’83’ Ending, Explained: How Did Kapil Dev And His Team Win The 83′ World Cup?


The film “83,” directed by Kabir Khan, is a story of hope and belief. It is the story of the Haryana Hurricane, a.k.a. Kapil Dev, and his team. There were many moments that defined the dream run of the Indian cricket team in the 1983 World Cup. Let’s look at those moments and try to understand how they changed the destiny of a billion souls.

See More: ’83’ Summary & Review – The Emergence Of A New India

Why Was The Indian Team Denied An Entry Pass To Lord’s Cricket Stadium?

India had only won a single match in the history of the cricket World Cup and that too against the meek East Africa in 1975. India’s presence in the World Cup was just a formality. Even back home, the selectors had no expectations whatsoever for the team. It was a paid vacation to England, as that was what everybody was taking it to be. 

India’s Manager, PR Man Singh, went to inquire why the team hadn’t got an entry pass for entering the Lord’s cricket stadium. The British official tells him that they didn’t need a pass, considering they did not have any matches in Lords, often referred to as the Mecca of cricket. PR Man Singh argues with him that the World Cup final was to be played at Lords, so every team should have got an entry pass for the same. The official smirks and mockingly tells him that if the Indian cricket team qualifies for the final, then surely he would provide him with a pass. Man Singh knew exactly what kind of reputation the team had, so without saying a word he left the scene. He knew that they had no option other than to earn respect, and there wasn’t a better way to earn it, than by defeating the mighty West Indies, against whom India had their first match.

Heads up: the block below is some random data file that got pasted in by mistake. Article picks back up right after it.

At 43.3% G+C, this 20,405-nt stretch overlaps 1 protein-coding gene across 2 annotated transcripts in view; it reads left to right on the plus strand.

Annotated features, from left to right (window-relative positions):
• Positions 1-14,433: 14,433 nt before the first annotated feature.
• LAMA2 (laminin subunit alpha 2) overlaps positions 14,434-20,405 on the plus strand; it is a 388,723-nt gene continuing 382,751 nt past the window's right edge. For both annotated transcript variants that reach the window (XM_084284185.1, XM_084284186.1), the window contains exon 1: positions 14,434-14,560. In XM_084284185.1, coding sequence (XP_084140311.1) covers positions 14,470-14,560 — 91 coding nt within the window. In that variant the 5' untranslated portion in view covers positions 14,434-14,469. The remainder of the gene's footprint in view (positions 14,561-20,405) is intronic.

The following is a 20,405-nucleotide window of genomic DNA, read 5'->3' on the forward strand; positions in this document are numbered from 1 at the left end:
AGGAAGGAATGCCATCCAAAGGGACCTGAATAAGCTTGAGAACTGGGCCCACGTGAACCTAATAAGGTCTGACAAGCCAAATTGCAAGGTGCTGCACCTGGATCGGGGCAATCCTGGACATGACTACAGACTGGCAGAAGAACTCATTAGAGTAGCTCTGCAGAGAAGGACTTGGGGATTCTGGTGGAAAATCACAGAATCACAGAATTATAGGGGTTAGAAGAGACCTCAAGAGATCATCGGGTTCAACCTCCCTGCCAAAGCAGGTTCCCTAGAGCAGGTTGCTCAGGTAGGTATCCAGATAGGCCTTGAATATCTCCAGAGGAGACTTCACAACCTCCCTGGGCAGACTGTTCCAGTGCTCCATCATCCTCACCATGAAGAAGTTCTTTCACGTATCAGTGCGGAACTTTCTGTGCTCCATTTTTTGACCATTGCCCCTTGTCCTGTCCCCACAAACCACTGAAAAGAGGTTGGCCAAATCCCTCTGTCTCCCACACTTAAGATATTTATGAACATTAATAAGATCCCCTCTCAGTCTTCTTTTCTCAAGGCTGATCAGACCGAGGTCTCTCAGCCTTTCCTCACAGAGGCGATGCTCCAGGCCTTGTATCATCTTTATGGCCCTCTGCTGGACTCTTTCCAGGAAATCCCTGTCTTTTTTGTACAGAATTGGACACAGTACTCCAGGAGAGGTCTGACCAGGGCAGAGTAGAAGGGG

India had performed terribly in their practice matches, and everybody had presumed what the result would be, when they played against the deadly front runners. The West Indian team hadn’t lost a match in the history of the World Cup. There were four bowlers in the team who were known for their ferocity and were feared by each and every batsman: Andy Roberts, nicknamed as the Hitman, Michael Holding, called the Whispering Death, Joel Garner, called the Big Bird, delivering the bowl from a height of six feet eight inches, and lastly, the lethal Malcolm Marshall, who was the shortest but the fastest. Facing these deadly horsemen of death was equivalent to facing your worst nightmares.